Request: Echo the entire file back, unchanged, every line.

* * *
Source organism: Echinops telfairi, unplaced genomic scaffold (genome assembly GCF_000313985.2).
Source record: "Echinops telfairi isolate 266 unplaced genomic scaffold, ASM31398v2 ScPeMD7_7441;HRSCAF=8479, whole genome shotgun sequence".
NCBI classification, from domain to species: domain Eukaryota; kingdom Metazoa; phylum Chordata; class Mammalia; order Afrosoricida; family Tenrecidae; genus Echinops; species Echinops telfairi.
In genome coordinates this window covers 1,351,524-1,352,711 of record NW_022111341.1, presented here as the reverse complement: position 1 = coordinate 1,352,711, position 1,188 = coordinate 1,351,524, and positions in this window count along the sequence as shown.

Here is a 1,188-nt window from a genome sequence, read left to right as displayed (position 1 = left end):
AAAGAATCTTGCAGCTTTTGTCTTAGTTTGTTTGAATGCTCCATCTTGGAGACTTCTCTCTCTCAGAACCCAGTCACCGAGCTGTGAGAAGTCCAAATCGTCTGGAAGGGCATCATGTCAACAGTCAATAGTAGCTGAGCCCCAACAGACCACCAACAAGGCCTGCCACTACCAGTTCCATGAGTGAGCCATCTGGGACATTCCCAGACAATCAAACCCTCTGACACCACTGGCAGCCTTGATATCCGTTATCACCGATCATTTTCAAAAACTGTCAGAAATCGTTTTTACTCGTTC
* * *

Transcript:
Source organism: Echinops telfairi, unplaced genomic scaffold (genome assembly GCF_000313985.2).
Source record: "Echinops telfairi isolate 266 unplaced genomic scaffold, ASM31398v2 ScPeMD7_7441;HRSCAF=8479, whole genome shotgun sequence".
NCBI classification, from domain to species: domain Eukaryota; kingdom Metazoa; phylum Chordata; class Mammalia; order Afrosoricida; family Tenrecidae; genus Echinops; species Echinops telfairi.
In genome coordinates this window covers 1,351,524-1,352,711 of record NW_022111341.1, presented here as the reverse complement: position 1 = coordinate 1,352,711, position 1,188 = coordinate 1,351,524, and positions in this window count along the sequence as shown.

Here is a 1,188-nt window from a genome sequence, read left to right as displayed (position 1 = left end):
AAAGAATCTTGCAGCTTTTGTCTTAGTTTGTTTGAATGCTCCATCTTGGAGACTTCTCTCTCTCAGAACCCAGTCACCGAGCTGTGAGAAGTCCAAATCGTCTGGAAGGGCATCATGTCAACAGTCAATAGTAGCTGAGCCCCAACAGACCACCAACAAGGCCTGCCACTACCAGTTCCATGAGTGAGCCATCTGGGACATTCCCAGACAATCAAACCCTCTGACACCACTGGCAGCCTTGATATCCGTTATCACCGATCATTTTCAAAAACTGTCAGAAATCGTTTTTACTCGTTC